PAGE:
Building upon The RockSunday, January 17, 2021
Out in the Streets they call it murder… Welcome to Jamrock
Truth be told, a rose by any other name would smell as sweet. Jamaica, Jamrock, Yaad, Paradise in the Sea or whatever it may be to you; depends heavily on the sustainability of its people and its limited natural resources. However, sometimes with names comes expectations.
The Prime Minister Andrew Holness in 2017 launched a quip at the then leader of the People's National Party (PNP) who suggested that the Government convenes a land ownership commission, stating, “I am a builder. I know what it is to take one block and put it on top of another and put another on top of it.”
It was pleasing that his Government went on the following year to pass the Building Act, 2018 followed by the Registration of Titles Cadastral Mapping and Tenure Clarification (Special Provisions) (Amendment) Act, 2020 (SPA), and the Registration of Titles (Amendment) Act, 2020 (RTA).
The builder has taken the stones hurled at him during what can be described as a scathing 2016 General Election campaign and crafted a title for himself and others, laying a foundation for a safer and more sustainable built environment. The vision and the legislation have seemingly been seamless, but the concerns across several factions of society echo worry and concern.
The Government, led by Prime Minister Holness, continues to work across the length and breadth of Jamaica to make homeownership a reality for all Jamaicans. Despite other skills, the current minister of finance's experience as chairman of the National Housing Trust (NHT) has given him invaluable insight into the realities of the Jamaican contributor and the arduous task they face regarding homeownership.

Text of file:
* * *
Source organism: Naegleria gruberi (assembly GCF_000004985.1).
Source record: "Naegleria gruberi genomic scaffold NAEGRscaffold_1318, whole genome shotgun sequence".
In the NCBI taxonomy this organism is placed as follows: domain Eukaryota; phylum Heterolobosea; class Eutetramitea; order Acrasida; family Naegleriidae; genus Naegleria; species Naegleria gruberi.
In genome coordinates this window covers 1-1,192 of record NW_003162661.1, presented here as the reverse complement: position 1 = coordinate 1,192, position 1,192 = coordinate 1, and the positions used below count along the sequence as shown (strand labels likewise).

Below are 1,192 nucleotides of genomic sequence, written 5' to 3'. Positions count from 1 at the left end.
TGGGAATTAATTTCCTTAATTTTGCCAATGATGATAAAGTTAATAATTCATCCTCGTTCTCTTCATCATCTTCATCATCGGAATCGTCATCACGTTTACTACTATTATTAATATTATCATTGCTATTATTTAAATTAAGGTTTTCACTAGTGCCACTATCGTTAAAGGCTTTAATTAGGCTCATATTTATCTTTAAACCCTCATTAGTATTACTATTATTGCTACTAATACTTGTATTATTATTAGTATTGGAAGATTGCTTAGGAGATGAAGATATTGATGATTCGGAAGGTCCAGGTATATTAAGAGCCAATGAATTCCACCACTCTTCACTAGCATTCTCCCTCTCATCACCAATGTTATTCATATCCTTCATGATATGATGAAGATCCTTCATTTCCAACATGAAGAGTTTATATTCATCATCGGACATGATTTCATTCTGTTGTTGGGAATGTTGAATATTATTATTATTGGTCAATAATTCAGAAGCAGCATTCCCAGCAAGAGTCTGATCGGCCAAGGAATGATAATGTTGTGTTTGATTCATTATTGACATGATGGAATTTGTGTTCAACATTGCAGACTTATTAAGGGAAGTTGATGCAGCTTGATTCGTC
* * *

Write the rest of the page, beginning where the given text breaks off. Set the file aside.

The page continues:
The policy changes made at the NHT with the lowering of interest rates and increase in disbursements facilitate hope, yet more must be done to ensure that what is built is built to last.
We have seen where months of rains have devastated sections of St Andrew, an area that falls within the municipality that I am elected to serve, and several other areas across the island. The wise man builds upon the rock, but this rock called Jamrock is not all rock.
If we review the aftermath of Hurricane Gilbert and the thousands that it left homeless along with the many Government housing programmes that followed, we see that a lot of building took place on the sand and though it was decades later; the rains came tumbling down.
The newly-minted leader of the Opposition made pronouncements in Parliament that he would not object to any call from the Government for the relocation of persons in high-risk areas following the heavy flooding that swept Jamaica in the latter parts of 2020, claiming lives and property. He then seemingly made a 180-degree turn when he was quoted saying that residents affected by the flooding do not need to be relocated. I would never presume that he meant they could possibly be safe in remaining there for the purpose of political numbers, but rather that the word relocate was not the preferred phrase of the very articulate advocate. Whatever the term, as far as the residents living along riverbanks and within flood-prone areas are concerned, better must be done.
The Member of Parliament serving the area referenced by the learned leader of the Opposition, Juliet Holness, is placed in a most precarious position.